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Title: Genetic determinants of oxidative stress in diabetes mellitus
Author: Stephens, Jeffrey Wayne
Awarding Body: UCL (University College London)
Current Institution: University College London (University of London)
Date of Award: 2005
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Increased oxidative stress has been implicated in the pathogenesis of atherosclerosis and coronary heart disease, and is a key feature of diabetes mellitus. Increased oxidative stress has numerous adverse effects on the vascular system, including the altered expression of cell adhesion molecules, induction of pro-inflammatory mediators and more specifically the oxidation of low density lipoprotein (LDL) to form oxidised LDL (Ox-LDL). As well as measuring the total degree of oxidative stress in plasma, specific measures may also be recorded, such as the degree of LDL-oxidation. This thesis focuses on the association between plasma markers of oxidative stress and LDL-oxidation with other biochemical intermediate risk factors and common gene variants, in subjects with diabetes mellitus. Analysis focused on three candidate genes: a cellular anti-oxidant, glutathione-s-transferase; a plasma lipoprotein, apolipoprotein E; and a mitochondrial protein, uncoupling protein-2 (UCP2). The effect of common variants in these genes was explored in relation to plasma markers of oxidative stress, along with gene-environment interaction in the pro-oxidant environment of cigarette smoking. Initially a cohort of approximately 1000 subjects with diabetes, were recruited from the diabetes clinic at University College London Hospitals. Routine biochemical and clinical data was gathered, as well as plasma and blood for DNA extraction. Further in vitro functional studies were performed in respect to the UCP2 gene, to further our understanding of the role of this gene in the generation of oxidative stress and in the pathogenesis of coronary heart disease.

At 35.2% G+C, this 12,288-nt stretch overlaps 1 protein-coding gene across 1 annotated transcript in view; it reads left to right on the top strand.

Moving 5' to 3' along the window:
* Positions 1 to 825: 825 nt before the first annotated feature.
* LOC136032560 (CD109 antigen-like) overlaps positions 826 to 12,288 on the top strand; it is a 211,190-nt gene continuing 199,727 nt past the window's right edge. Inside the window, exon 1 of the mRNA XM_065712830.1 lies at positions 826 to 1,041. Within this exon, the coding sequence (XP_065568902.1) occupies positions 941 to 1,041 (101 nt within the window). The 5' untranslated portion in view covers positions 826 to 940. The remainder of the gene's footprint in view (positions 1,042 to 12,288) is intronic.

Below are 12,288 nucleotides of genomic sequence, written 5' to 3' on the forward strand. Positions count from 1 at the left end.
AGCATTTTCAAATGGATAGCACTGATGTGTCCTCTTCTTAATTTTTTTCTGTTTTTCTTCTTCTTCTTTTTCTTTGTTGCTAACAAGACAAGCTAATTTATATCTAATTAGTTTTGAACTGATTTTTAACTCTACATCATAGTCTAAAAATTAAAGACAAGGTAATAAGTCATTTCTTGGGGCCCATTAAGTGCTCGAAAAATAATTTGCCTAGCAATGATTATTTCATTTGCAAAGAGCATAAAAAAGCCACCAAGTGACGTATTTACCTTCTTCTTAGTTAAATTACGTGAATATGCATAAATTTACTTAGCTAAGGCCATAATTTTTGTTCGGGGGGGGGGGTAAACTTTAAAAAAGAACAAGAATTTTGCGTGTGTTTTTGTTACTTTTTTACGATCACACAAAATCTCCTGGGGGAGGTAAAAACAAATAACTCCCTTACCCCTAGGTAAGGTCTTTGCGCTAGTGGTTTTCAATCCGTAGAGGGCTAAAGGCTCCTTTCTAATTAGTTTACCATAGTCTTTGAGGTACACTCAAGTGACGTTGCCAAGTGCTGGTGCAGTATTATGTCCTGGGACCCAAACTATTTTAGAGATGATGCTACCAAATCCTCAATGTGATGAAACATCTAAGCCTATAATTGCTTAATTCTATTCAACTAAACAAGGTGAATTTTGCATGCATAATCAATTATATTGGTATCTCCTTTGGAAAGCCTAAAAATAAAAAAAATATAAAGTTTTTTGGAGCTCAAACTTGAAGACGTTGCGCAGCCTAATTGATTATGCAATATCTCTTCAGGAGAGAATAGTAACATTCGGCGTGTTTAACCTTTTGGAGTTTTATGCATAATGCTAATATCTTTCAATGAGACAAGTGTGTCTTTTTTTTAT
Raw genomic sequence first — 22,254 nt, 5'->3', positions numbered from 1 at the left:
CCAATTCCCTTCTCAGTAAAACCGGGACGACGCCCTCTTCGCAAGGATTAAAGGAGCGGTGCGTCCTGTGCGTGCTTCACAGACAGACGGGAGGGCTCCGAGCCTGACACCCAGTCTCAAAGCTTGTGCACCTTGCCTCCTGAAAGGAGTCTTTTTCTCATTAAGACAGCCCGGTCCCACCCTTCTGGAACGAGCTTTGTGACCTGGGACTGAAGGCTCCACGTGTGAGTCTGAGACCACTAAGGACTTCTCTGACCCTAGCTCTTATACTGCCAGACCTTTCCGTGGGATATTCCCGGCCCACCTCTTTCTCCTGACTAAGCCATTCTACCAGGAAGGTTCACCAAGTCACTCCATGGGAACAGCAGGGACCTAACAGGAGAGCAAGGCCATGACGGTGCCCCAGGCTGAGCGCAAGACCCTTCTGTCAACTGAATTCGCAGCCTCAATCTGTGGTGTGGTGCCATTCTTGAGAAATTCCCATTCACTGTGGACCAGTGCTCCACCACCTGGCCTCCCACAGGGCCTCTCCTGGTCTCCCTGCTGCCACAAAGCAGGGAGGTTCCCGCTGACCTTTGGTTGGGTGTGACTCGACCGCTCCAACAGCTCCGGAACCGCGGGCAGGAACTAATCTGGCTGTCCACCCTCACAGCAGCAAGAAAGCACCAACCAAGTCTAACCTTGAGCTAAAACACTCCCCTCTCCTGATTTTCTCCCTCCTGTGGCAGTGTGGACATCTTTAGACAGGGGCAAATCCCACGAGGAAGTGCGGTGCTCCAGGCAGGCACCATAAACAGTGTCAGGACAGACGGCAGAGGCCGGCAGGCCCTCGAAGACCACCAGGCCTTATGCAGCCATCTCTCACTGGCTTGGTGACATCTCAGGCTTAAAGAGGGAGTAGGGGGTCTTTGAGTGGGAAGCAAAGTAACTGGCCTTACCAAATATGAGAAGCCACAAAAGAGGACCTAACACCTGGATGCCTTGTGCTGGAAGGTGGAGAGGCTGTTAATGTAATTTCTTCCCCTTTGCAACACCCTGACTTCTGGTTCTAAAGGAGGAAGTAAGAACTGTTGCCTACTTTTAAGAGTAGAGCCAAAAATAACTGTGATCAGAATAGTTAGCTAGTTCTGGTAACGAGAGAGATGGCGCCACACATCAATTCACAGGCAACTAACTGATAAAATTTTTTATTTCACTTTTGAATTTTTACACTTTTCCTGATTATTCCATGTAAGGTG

Supervisor: Not available Sponsor: Not available
Qualification Name: Thesis (Ph.D.) Qualification Level: Doctoral
EThOS ID:  DOI: Not available